MoveOn says Clinton should be nominee
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MoveOn Political Action, which backed Bernie SandersBernard (Bernie) SandersProgressive House Dem pushes for vote on 'Medicare for all' bill Castro takes steps toward likely 2020 bid Election Countdown: Lawsuits fly in Florida recount fight | Nelson pushes to extend deadline | Judge says Georgia county violated Civil Rights Act | Biden, Sanders lead 2020 Dem field in poll | Bloomberg to decide on 2020 by February MORE in the Democratic presidential race, is conceding defeat to Hillary ClintonHillary Diane Rodham ClintonOvernight Defense — Presented by Raytheon — First lady's office pushes for ouster of national security aide | Trump taps retired general as ambassador to Saudis | Mattis to visit border troops | Record number of female veterans to serve in Congress Election Countdown: Lawsuits fly in Florida recount fight | Nelson pushes to extend deadline | Judge says Georgia county violated Civil Rights Act | Biden, Sanders lead 2020 Dem field in poll | Bloomberg to decide on 2020 by February What midterm exit polls tell us about 2020 MORE.

Following Clinton’s huge wins in California and three other states on Tuesday, the liberal group said she should be the party’s nominee because she will finish the contest with the most pledged delegates.

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“MoveOn members believe, as we have long advocated, that the nomination should go to the winner of the majority of pledged delegates, and that undemocratic superdelegates should not overturn the will of the voters,” said MoveOn Political Action executive director Ilya Sheyman.

In a statement Wednesday, the group praised Sanders for having “revolutionized politics as we know it” and drawing millions of voters into politics but said the presumptive Democratic nominee should be the one with a majority of pledged delegates.

Democracy for America similarly commended Sanders's efforts to attract new voters and his push for votes in Washington, D.C., ahead of the district's primary June 14 — the last Democratic contest — while acknowledging Sanders's role in now moving to “help unite” the Democratic Party.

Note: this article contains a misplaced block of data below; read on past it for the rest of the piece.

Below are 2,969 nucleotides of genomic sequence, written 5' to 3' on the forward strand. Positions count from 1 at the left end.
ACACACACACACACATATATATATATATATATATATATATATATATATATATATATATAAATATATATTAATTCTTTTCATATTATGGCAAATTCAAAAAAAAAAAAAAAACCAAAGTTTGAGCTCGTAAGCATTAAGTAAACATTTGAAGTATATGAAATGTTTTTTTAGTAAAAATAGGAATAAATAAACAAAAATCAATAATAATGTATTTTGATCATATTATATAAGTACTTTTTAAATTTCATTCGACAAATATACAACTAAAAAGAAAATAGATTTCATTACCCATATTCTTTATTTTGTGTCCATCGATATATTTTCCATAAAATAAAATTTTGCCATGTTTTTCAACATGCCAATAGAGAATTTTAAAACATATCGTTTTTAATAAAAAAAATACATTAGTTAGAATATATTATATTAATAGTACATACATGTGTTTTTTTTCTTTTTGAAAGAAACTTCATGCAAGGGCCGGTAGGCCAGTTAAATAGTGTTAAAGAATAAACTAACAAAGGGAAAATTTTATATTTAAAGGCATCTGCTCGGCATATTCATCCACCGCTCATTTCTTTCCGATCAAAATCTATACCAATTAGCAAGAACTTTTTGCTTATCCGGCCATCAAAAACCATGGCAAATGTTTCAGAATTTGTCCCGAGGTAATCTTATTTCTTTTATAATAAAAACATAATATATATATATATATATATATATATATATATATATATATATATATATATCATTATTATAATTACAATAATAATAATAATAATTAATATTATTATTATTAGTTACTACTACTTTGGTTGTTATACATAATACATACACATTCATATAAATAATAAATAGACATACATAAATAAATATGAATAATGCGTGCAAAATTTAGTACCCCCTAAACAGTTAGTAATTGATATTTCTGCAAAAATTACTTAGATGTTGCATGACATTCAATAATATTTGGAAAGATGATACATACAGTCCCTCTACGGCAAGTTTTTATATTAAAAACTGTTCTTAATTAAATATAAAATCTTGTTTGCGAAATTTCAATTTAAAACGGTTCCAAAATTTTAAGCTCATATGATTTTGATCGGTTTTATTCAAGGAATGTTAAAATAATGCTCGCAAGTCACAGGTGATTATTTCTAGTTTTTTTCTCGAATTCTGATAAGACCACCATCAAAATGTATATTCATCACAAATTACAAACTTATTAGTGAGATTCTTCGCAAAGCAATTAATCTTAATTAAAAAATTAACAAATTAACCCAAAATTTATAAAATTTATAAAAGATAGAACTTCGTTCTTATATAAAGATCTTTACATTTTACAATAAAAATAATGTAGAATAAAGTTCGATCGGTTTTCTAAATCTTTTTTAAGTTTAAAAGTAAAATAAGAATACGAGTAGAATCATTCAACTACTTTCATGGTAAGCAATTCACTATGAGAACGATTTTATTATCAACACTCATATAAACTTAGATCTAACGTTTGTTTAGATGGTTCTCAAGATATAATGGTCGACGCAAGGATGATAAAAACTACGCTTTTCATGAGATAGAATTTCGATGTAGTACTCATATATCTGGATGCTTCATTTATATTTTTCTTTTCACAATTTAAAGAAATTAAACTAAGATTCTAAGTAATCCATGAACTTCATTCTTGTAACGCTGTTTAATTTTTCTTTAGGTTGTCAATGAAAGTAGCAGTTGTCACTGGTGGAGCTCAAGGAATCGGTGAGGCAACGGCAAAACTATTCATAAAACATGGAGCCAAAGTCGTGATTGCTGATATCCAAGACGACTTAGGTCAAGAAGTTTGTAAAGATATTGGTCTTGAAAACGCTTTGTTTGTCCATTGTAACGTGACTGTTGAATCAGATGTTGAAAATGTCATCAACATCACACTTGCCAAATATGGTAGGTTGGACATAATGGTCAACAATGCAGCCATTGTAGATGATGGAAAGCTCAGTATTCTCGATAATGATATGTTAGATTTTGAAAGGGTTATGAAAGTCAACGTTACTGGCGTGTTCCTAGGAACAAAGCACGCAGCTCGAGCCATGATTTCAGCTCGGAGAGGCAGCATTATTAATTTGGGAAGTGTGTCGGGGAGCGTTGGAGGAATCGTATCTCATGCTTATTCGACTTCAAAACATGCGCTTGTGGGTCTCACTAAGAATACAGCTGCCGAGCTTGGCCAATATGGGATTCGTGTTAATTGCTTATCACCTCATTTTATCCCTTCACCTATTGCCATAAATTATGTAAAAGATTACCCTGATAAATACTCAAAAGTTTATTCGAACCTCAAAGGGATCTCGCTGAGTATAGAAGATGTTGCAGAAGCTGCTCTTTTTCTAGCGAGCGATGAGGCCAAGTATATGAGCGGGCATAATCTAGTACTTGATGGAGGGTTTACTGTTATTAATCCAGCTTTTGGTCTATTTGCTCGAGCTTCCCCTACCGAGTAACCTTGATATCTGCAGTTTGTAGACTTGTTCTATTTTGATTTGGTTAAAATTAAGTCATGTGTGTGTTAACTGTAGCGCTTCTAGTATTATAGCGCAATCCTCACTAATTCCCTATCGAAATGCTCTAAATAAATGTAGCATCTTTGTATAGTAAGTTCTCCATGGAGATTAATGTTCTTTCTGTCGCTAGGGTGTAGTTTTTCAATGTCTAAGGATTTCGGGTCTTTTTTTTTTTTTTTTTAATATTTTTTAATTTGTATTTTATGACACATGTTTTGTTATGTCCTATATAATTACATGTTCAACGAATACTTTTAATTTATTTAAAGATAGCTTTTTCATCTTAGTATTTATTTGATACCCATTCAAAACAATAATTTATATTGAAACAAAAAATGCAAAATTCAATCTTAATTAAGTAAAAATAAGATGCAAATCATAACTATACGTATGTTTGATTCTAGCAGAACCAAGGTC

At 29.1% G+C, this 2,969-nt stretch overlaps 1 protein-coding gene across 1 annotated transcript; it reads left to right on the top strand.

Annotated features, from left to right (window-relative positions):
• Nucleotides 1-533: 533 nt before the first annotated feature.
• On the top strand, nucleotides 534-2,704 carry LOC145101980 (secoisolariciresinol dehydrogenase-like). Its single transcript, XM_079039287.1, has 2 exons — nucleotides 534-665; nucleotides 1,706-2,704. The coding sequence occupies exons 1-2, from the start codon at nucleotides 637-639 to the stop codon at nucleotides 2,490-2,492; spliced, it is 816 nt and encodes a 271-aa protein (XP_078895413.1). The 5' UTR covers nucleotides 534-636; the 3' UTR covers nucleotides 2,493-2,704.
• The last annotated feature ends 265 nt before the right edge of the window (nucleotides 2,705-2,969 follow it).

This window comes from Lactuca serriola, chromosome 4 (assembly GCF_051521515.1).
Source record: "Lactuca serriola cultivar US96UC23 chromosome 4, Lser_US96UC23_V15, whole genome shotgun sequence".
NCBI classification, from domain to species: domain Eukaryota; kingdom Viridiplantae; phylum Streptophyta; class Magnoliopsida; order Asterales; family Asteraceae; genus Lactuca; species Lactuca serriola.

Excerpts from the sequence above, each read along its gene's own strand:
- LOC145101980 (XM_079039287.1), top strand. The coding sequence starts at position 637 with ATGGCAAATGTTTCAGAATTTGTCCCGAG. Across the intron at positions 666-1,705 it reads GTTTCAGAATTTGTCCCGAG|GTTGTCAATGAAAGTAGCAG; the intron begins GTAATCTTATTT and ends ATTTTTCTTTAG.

Democracy for America’s statement, however, did not go as far as MoveOn’s in suggesting it was the end for Sanders.

“As the primary campaign comes to a close, the very least the Democratic establishment can do, as it did for Hillary Clinton in 2008, is provide Bernie Sanders the time and the space he needs to determine the best steps he can take to help unite our party against Donald TrumpDonald John TrumpDeath toll in Northern California wildfire rises to 48: authorities Graham backs bill to protect Mueller Denham loses GOP seat in California MORE in the days and weeks ahead,” Democracy for America chairman Jim Dean said in a statement Tuesday night as results rolled in.

Sen. Jeff MerkleyJeffrey (Jeff) Alan MerkleyICE has record number of people in custody: report Schumer’s headaches to multiply in next Congress White House-Acosta feud is talk of town MORE (D-Ore.), the lone senator backing Sanders in the Democratic primary, also acknowledged that once a candidate won a majority of pledged delegates and the majority of the popular vote, as Clinton did, "we have our nominee."
 
Clinton has 2,184 pledged delegates compared to 1,804 for Sanders, according to The Associated Press delegate tracker.

Clinton also has the support of 571 superdelegates, pushing her past the necessary 2,383 delegates needed to secure the Democratic nomination.

Sanders vowed early Wednesday morning to continue on until the Democratic convention in late July despite Clinton declaring herself the party's presumptive nominee.

Top Democratic holdouts have rallied around Clinton, whose campaign has said it is in talks with Sanders and hopes for an endorsement soon from President Obama, who is meeting with Sanders on Thursday.